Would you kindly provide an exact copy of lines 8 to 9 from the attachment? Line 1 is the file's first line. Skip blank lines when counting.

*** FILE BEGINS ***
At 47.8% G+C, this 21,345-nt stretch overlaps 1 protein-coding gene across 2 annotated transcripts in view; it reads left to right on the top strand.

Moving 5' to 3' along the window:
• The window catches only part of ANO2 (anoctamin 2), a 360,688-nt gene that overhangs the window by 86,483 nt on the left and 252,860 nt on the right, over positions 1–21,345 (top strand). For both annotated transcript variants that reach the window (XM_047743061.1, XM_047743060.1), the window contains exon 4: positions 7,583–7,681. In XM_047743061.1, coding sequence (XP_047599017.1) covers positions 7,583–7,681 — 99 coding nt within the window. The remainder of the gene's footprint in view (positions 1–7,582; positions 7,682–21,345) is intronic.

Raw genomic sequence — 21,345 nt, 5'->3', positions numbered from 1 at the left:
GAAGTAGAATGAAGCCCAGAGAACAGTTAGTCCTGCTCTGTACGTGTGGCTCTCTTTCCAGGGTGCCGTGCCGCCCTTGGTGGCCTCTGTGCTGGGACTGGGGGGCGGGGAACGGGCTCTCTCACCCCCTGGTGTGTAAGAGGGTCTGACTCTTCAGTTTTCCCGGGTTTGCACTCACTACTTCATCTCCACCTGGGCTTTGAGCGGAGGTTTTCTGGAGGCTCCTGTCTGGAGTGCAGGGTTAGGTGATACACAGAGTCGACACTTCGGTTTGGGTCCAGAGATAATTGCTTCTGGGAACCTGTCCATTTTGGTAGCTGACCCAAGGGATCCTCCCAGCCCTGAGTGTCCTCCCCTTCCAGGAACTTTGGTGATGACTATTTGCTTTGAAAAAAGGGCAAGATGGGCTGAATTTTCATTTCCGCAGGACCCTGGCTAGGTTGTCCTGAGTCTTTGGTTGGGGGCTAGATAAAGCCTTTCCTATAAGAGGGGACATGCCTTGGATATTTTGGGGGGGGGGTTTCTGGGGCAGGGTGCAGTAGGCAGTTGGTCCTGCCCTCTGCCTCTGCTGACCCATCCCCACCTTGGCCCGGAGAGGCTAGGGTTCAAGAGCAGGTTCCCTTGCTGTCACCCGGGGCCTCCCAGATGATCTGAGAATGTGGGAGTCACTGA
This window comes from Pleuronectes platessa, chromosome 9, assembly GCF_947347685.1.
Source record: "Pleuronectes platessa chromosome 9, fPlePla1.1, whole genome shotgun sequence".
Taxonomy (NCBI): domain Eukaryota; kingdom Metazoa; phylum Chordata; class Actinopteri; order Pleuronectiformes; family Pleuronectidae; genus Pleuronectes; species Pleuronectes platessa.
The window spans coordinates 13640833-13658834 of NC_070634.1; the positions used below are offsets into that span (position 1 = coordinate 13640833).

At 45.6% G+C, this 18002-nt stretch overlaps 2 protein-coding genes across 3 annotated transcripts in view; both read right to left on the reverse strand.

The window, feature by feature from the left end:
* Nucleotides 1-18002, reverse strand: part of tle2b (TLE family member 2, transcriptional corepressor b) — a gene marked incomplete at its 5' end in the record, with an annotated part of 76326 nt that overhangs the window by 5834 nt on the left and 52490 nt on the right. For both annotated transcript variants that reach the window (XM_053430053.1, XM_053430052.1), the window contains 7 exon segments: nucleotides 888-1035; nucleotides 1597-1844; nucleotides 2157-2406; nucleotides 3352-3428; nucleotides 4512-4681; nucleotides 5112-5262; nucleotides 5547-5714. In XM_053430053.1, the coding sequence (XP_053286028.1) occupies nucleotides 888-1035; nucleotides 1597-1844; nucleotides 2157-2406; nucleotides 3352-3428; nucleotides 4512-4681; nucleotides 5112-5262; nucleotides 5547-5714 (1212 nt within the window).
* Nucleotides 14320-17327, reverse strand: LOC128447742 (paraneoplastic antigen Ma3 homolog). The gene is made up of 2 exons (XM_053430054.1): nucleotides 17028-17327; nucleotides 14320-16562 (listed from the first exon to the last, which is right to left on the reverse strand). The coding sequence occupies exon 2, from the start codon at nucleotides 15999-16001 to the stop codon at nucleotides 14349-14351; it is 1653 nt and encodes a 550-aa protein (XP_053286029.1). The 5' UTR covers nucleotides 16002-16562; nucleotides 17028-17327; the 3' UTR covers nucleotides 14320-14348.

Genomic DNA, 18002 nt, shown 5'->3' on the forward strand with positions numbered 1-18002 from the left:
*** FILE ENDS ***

Taxonomy (NCBI): domain Eukaryota; kingdom Metazoa; phylum Chordata; class Actinopteri; order Pleuronectiformes; family Pleuronectidae; genus Pleuronectes; species Pleuronectes platessa.
The window spans coordinates 13640833-13658834 of NC_070634.1; the positions used below are offsets into that span (position 1 = coordinate 13640833).